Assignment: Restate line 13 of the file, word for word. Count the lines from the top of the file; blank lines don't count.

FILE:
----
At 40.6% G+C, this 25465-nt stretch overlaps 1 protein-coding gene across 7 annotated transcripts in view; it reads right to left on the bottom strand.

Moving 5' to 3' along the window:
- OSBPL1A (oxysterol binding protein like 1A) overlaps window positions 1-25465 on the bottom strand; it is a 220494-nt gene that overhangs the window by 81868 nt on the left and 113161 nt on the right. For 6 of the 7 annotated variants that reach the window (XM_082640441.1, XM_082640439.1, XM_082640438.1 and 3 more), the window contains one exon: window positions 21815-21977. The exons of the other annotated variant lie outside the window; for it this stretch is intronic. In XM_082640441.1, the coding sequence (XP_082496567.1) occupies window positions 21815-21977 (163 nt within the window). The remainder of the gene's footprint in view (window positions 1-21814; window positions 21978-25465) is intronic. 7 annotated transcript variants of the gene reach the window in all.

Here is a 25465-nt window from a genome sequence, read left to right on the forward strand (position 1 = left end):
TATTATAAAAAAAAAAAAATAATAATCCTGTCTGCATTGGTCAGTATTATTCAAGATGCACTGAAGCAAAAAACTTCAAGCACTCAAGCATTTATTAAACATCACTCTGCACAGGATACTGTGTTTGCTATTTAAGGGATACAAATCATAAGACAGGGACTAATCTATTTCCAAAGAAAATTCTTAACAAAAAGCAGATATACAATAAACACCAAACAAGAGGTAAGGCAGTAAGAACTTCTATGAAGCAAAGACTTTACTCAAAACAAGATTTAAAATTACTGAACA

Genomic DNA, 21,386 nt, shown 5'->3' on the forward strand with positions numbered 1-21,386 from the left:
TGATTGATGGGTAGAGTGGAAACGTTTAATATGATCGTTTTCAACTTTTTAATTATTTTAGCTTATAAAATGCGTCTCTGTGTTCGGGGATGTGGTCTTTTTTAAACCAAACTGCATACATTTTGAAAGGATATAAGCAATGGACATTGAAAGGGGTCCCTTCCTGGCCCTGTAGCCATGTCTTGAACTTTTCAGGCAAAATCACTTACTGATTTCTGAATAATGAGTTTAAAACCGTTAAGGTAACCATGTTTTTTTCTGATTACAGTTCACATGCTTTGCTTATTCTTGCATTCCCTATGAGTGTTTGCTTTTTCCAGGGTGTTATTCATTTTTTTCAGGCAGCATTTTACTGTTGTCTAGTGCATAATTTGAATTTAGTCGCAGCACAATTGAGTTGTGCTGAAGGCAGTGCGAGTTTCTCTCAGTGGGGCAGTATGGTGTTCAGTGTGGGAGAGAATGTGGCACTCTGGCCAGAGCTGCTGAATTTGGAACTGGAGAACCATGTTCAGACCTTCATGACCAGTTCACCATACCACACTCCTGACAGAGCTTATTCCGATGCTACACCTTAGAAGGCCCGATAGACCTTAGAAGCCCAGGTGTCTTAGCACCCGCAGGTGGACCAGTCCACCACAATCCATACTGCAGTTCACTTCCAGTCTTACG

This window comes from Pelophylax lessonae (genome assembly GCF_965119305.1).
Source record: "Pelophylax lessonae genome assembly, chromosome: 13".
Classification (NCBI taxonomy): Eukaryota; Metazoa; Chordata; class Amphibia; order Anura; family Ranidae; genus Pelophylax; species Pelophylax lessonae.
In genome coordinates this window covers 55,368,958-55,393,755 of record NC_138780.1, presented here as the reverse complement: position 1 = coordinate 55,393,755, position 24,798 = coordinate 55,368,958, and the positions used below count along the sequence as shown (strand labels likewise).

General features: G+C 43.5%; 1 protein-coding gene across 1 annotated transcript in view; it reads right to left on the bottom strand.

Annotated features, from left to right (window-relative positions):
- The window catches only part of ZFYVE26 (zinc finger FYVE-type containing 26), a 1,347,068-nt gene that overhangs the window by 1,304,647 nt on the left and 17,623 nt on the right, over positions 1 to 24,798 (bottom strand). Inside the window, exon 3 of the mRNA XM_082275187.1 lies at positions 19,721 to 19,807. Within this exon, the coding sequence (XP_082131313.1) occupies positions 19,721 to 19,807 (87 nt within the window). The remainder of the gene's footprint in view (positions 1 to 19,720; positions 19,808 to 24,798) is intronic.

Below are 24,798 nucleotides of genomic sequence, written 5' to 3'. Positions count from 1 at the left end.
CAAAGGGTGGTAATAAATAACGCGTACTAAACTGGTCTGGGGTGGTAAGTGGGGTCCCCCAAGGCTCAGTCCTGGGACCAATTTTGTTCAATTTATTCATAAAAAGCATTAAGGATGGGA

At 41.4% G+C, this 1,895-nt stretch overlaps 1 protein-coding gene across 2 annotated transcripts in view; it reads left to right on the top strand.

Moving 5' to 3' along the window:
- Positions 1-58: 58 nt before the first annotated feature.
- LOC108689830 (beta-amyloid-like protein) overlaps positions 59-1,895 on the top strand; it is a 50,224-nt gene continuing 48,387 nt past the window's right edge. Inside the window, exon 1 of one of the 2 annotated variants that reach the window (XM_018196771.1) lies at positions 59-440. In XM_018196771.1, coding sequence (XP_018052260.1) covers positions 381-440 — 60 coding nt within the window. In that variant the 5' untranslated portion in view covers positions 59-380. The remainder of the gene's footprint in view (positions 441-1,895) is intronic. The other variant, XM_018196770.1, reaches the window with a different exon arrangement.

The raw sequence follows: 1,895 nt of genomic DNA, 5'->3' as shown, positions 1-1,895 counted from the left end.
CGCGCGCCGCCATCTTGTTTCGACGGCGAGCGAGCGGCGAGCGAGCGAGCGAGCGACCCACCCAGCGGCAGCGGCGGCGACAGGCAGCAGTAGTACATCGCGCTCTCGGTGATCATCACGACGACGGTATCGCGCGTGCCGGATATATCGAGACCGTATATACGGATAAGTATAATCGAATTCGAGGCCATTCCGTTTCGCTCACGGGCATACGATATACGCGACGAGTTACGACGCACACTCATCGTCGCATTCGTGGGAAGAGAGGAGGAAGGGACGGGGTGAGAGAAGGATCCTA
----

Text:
Annotated features, from left to right (window-relative positions):